Sennheiser Provides ‘Future-Ready’ Communication Tools for Widener University

Widener University’s Communication Studies program is dedicated to providing its student body with a combination of quality academics and real-world preparation, and is constantly evaluating ‘future-ready’ communication tools that will help its students succeed in the workplace of tomorrow. Recently, Widener became the first university to participate in Sennheiser’s Digital Microphone Education Program, and acquired a pair of Neumann TLM 103 D digital microphones.

“Students need the best tools possible because I can’t think of today, I have to think of 10 years from now because that’s the environment in which my students will be working in,” comments Dwight DeWerth-Pallemeyer, director, communication studies, Widener University. “If they are last-generation, sub-standard equipment, they are really going to be in a terrible situation in five, 10 years from now. With our new digital mic outfit from Neumann, we are providing them with the most advanced microphone technology available.”

Widener’s Communication Studies program prepares students for careers in broadcasting, film, and other emerging media areas. The Neumann TLM 103 Ds are used for voiceover work, music recording, and live broadcasting on WDNR-FM, Widener’s 100 percent student-run radio station. The program — which just launched a new course on media informatics that looks at the combination of computer technology and media systems — is rapidly expanding and will relocate to a new building next year with dedicated audio and video suites.

Prior to acquiring the Neumann TLM 103 Ds, DeWerth-Pallemeyer invited the Sennheiser Sound Academy team to come in and provide a detailed overview of digital microphone technology. “Sennheiser has been instrumental in helping us take full advantage of our new microphones,” he says. “They ran a class for us that covered audio production and also helped us with integrating and setting up our new digital mics.”

DeWerth-Pallemeyer says his investment in the TLM 103 Ds was money well spent. “Neumann has always been the Holy Grail in microphones,” he observes. “The great thing about these digital mics is that they are so versatile for our different applications. You don’t hear any noise and they sound fantastic.” Typically, the program uses the microphones on both Macs and PCs in conjunction with Pro Tools, Final Cut Pro, and other applications.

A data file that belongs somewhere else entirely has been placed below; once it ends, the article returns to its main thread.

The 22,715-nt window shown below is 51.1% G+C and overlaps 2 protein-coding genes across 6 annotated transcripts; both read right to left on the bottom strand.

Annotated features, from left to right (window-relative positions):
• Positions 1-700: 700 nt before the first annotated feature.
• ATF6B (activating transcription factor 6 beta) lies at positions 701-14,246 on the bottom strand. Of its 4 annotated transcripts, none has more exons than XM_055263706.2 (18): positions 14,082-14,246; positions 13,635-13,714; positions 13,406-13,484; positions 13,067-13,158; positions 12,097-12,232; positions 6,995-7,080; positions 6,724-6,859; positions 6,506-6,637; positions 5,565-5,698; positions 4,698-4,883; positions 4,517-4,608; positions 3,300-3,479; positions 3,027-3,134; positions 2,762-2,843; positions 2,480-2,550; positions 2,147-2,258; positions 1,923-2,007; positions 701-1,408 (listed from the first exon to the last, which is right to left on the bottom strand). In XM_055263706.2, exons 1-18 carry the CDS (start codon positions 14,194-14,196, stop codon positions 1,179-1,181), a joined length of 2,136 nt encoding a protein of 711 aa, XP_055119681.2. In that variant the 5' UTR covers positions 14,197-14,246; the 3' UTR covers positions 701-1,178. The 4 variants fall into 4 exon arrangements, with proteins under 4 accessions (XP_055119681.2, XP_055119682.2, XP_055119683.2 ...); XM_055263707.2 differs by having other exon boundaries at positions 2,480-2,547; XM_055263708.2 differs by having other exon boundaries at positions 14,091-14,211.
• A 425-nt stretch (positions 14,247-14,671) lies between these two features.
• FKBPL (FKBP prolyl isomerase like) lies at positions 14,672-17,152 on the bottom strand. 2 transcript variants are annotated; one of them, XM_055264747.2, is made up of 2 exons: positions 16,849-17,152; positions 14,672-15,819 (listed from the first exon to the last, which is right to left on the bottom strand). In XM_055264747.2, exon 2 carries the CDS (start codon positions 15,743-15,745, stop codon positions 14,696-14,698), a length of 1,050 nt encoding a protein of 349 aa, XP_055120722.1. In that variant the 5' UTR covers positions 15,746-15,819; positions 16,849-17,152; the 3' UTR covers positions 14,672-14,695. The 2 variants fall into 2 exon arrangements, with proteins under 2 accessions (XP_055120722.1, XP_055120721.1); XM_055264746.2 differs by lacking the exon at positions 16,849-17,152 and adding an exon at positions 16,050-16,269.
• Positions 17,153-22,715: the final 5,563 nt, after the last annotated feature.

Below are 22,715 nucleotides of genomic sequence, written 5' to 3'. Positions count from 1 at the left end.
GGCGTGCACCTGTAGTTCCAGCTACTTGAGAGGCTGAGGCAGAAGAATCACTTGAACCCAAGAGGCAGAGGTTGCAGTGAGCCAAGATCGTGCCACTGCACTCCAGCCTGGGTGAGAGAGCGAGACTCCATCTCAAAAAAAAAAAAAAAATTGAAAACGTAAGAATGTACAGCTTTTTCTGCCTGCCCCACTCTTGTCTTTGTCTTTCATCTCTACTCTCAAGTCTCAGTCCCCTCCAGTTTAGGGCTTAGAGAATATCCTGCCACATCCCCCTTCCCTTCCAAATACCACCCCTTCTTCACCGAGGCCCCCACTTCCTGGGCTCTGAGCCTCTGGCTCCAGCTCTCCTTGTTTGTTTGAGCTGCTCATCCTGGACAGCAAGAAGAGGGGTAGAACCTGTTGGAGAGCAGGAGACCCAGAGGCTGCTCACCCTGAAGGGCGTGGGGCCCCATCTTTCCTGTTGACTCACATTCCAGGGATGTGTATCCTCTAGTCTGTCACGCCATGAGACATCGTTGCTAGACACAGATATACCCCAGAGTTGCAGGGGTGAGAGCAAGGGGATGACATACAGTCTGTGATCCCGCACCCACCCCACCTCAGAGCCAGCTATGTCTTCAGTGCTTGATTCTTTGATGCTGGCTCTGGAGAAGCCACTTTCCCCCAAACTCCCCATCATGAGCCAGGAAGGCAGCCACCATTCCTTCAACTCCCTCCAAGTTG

For DeWerth-Pallemeyer and the rest of the Communication Studies faculty at Widener, their daily use of digital microphone technology represents both a challenge and a learning opportunity. “Usually, we are experiencing digital technologies on the output end,” he states. But with the Neumann digital mics, our students are seeing the input component as well, and more importantly, how the different pieces of digital technology fit together.

“I love audio and I love students who get really fired up about it,” DeWerth-Pallemeyer adds. “It is really exciting when you see a student who knows more than you do. Technologically, this is often the case, but intellectually it takes a bit longer for them — this is when experience in the field comes into play.”

The Neumann TLM 103 D is a large diaphragm digital microphone suitable for all professional and semi-professional applications requiring uncompromising digital sound quality. The capsule, derived from that used in the U 87, has a cardioid pattern, is acoustically well-balanced and provides extraordinary attenuation of signals from the rear.

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